A technician encounters a system installed in the 1980s when radiant floor heating was relatively new in North America. The layout of that system is shown in Figure 1.
The temperature of water supplied to a radiant floor slab is controlled by sending repeated “pulses” of hot water into a circulating loop that supplies three embedded circuits. When the temperature at a sensor on the supply manifold reaches a setpoint, the zone valve closes. The radiant loop circulator continues to operate, allowing the temperature in the floor circuits to “coast” downward. When the temperature controller senses a drop of 10° F at the supply manifold, the zone valve reopens. The original installer purposely reduced the size of the piping between points A and B from 1 1/4 inch to 3/4 inch piping to induce a pressure differential that drives hot water from the boiler into the lower temperature portion of the system when the zone valve is open.
Can you identify some shortcomings of this system and suggest some improvements?
This system is an early form of what I call “on/off injection mixing.” Although a bit crude by modern standards, it was probably seen as state-of-the-art more than 40 years ago.
The pulses of hot water sent into the lower temperature portion of the system is akin to driving a car with only two possible power inputs: Idling or full power. That obviously doesn't make for a smooth ride. Fortunately — in this case — the high thermal mass of the concrete slab will partially dampen out these “pulses” of heat input. However, if applied to a low thermal mass distribution system, this approach would create wide and very noticeable variations in heat output.
For “smoother” heat input, the system should use a modulating device to control injection flow into the lower temperature portion of the system. A motorized valve with a modulating actuator is one possibility, a variable speed injection pump is another possibility. Both approaches have been used in many systems over many years.
Given that most injection controllers currently on the market are designed to work with standard circulators using PSC motors, and that those types of circulators are headed for extinction as more and more high efficiency ECM-based circulators enter the market, I’ll show the motorized modulating valve as the injection device in Figure 2.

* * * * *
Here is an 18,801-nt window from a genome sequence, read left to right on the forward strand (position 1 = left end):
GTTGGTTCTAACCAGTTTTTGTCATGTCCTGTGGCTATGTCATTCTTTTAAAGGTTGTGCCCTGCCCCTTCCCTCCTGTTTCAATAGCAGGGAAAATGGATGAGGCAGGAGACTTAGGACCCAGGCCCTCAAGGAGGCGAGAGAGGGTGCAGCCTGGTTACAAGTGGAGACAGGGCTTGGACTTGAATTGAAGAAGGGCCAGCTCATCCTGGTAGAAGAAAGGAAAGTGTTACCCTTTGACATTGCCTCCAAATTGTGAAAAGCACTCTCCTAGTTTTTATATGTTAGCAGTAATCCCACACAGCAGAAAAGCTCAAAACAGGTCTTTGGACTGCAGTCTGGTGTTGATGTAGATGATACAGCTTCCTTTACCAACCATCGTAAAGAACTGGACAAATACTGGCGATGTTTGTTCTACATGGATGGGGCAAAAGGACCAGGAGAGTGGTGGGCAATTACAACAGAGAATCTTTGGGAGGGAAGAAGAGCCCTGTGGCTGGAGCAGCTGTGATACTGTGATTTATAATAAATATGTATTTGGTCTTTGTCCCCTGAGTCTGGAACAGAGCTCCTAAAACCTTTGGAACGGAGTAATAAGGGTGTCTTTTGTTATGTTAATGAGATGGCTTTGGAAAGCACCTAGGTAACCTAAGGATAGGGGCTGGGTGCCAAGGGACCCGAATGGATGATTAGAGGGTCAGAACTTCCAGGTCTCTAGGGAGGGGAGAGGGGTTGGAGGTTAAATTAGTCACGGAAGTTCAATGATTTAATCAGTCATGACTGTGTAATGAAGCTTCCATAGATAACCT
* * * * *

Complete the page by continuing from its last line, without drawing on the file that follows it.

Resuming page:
The makeover uses a controller that measures supply water temperature as well as outdoor temperature and the temperature of water entering the boiler. This allows for either outdoor reset or setpoint control of the supply water temperature. It also allows the controller to prevent sustained flue gas condensation in the boiler by limiting the rate of heat injection as the slab is warming up. The original approach using “on/off” injection mixing cannot provide boiler protection because it has no way to accurately vary how much hot water is leaving the boiler loop and flowing into the lower temperature portion of the system.
The on/off zone valve in the original system is also likely to be cycled several thousand times each heating season. It’s just a matter of time until it fails. It could be replaced, but the same high cycling frequency awaits the replacement.
Another somewhat “crude” aspect of the original system is the pressure drop imposed by the reduced piping size between points A and B is somewhat arbitrary. A globe valve is a much more precise way to induce the pressure differential needed to push flow through the motorized valve as it opens.
Notice that the boiler circulator in the original installation is pumping into the boiler and toward the expansion tank. This will cause a drop in system pressure around the boiler loop when the boiler circulator is on. The proper relationship between the boiler circulator and tee where the expansion tank connects is shown in Figure 2.
Figure 2 also adds a purging valve in the lower temperature loop, and an air separator.